Suppose you write 10 lines of code to define some object types and assign icons to them, place arrange instances of those objects to create a map, and run the game - what happens? Because BYOND provides all games with default input and movement behavior you can walk around the map you made. Let's look at that list again from the other perspective - here's what you don't have to do:
- Write code to load the map into a 2D array.
- Write code to draw the grid of icons to form the graphical output.
- Write code to listen for keyboard input.
- Write code to prevent players from walking through walls.
- Write code to accept client socket connections.
- Write code to accept commands from remote clients.
- Write code to send updates to clients as each player moves.
- Write code to prevent players from walking through each other.
That's a lot of code that you don't have to write! Presumably your passion is game development, not keyboard event listener development or client-server communication protocol development. BYOND takes care of those details so you can get right to the point of game development.
The DM Programming Language
BYOND games are made using a proprietary programming language called DM. Don't worry, there's a good chance you've used at least 3 of the 8 languages it bears a resemblance to :-)
DM is an object-oriented language where inheritance is widely used and indentation really matters. Here's how you'd define three object types: "cat" which is a child of "animal", and "tiger" is a child of "cat":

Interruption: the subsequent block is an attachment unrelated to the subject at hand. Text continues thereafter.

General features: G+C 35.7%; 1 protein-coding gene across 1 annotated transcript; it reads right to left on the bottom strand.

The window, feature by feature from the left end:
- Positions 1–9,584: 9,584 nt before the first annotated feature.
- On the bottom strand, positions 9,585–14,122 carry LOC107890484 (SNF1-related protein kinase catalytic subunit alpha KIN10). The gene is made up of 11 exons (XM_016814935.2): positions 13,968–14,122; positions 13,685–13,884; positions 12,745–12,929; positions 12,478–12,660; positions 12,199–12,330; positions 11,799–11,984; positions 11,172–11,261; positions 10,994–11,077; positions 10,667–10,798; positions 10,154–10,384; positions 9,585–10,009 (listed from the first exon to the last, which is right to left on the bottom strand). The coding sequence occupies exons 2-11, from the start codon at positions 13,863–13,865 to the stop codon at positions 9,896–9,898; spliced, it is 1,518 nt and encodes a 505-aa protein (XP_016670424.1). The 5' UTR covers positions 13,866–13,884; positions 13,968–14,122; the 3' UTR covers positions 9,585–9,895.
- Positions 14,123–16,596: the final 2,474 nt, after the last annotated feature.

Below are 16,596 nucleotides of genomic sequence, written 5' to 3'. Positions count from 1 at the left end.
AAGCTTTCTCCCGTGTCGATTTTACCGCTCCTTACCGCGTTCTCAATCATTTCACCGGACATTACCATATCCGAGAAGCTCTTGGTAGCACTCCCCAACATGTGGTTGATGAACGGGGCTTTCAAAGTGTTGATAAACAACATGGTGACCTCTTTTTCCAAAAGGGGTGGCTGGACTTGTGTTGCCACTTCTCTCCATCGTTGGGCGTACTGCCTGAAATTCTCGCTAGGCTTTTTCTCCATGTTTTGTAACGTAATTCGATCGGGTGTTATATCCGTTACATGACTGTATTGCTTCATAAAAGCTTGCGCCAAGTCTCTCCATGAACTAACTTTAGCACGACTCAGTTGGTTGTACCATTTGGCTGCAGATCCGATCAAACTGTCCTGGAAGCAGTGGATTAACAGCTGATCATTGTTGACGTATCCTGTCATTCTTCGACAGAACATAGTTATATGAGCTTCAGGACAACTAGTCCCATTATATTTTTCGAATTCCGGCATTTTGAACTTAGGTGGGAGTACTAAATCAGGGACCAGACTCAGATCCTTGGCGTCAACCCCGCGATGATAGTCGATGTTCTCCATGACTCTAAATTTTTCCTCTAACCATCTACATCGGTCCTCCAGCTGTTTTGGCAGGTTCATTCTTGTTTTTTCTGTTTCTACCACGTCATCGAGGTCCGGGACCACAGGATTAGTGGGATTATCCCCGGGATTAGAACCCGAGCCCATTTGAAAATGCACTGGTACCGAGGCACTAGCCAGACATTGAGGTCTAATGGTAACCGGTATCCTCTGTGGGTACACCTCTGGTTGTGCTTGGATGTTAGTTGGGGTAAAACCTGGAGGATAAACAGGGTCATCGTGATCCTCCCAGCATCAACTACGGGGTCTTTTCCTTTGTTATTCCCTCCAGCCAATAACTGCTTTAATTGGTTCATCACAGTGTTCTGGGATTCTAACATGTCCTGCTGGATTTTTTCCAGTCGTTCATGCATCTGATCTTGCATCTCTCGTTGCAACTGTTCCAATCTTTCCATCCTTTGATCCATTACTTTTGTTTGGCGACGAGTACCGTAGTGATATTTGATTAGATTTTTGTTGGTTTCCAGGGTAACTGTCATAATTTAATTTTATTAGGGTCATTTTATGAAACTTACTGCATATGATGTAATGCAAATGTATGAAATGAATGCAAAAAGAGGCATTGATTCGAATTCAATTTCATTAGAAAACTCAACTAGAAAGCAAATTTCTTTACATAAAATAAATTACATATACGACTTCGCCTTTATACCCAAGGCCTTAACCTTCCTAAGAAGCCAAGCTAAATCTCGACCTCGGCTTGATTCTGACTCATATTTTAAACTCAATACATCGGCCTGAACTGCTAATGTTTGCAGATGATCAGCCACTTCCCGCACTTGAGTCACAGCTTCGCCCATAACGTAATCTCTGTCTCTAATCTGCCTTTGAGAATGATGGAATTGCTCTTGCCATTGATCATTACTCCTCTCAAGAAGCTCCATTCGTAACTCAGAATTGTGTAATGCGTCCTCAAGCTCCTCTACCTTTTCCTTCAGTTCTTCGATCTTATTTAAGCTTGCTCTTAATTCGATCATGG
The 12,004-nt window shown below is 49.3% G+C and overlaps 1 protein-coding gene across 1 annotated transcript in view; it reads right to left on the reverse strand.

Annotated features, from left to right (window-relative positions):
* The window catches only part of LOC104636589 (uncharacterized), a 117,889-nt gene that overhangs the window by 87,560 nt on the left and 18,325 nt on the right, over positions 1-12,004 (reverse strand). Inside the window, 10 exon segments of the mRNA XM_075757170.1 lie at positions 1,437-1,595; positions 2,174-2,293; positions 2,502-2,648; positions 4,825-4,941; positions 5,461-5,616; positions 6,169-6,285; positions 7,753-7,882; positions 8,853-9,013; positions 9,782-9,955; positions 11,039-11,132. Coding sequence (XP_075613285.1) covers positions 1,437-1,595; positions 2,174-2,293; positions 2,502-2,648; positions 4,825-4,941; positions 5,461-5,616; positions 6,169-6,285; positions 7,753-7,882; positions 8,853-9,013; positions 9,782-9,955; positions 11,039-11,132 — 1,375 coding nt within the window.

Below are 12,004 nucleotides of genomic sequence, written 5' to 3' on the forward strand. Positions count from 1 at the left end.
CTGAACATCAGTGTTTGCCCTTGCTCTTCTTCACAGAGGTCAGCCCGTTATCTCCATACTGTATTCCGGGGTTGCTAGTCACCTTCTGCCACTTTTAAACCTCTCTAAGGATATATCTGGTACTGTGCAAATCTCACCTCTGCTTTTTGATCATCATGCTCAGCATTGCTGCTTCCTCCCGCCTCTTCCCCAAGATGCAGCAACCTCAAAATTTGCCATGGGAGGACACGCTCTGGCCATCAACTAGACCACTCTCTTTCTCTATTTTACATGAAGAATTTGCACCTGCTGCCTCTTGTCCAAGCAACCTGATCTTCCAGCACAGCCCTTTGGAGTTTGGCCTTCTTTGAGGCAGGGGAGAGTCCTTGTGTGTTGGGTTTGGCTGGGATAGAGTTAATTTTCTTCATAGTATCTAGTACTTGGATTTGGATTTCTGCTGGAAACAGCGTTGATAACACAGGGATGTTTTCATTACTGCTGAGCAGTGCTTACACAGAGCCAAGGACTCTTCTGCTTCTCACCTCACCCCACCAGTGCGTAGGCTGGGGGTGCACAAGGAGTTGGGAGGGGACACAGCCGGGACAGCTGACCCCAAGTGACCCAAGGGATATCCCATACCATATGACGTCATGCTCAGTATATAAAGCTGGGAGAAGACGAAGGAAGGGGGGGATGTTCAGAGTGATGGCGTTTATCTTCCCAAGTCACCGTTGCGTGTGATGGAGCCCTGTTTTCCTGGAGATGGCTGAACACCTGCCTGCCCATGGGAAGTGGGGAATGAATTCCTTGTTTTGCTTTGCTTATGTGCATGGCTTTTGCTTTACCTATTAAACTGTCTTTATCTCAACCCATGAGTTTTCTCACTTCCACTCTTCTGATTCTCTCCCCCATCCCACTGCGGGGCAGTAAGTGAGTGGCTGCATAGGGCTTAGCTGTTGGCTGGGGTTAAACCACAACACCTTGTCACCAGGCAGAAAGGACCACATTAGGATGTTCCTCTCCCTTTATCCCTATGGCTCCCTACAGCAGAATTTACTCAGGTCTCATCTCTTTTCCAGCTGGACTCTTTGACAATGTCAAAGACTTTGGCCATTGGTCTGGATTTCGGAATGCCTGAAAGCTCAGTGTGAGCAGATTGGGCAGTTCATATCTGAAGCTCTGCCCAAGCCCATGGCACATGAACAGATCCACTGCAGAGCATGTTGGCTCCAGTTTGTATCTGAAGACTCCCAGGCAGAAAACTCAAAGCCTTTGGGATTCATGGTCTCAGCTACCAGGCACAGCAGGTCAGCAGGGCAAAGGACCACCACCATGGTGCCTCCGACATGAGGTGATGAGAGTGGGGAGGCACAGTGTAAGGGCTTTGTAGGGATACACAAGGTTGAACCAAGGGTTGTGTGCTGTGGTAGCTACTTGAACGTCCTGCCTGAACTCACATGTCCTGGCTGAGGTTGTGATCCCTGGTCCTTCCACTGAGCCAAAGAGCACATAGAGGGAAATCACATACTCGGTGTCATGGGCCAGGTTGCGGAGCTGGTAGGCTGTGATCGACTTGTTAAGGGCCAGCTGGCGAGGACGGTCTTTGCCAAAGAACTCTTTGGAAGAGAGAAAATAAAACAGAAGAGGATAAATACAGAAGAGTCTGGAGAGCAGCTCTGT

animal cat tiger
By being mindful of the indentation you can easily define some variables (called "vars") and member functions (called "procs") and override them:
animal var legs cat // set the default value for all objects of type /animal/cat legs = 4 // define a proc for all cats proc meow() tiger // override the meow() proc meow() world << "ROAR!"
// define some stuff var/x = 3 var/player = usr var/mob/m = usr // output some stuff world << player.x // "player" has no type so we get a compile-time error world << m.x // "m" is of type /mob, and mobs have an x variable
If you look at a few examples of DM code you'll get the hang of it.
Default Behavior & Built-in Content
As I mentioned before, BYOND gives your game default behavior. This behavior makes use of predefined objects and is exposed to you through built-in procs. This way you can extend or override all aspects of this behavior.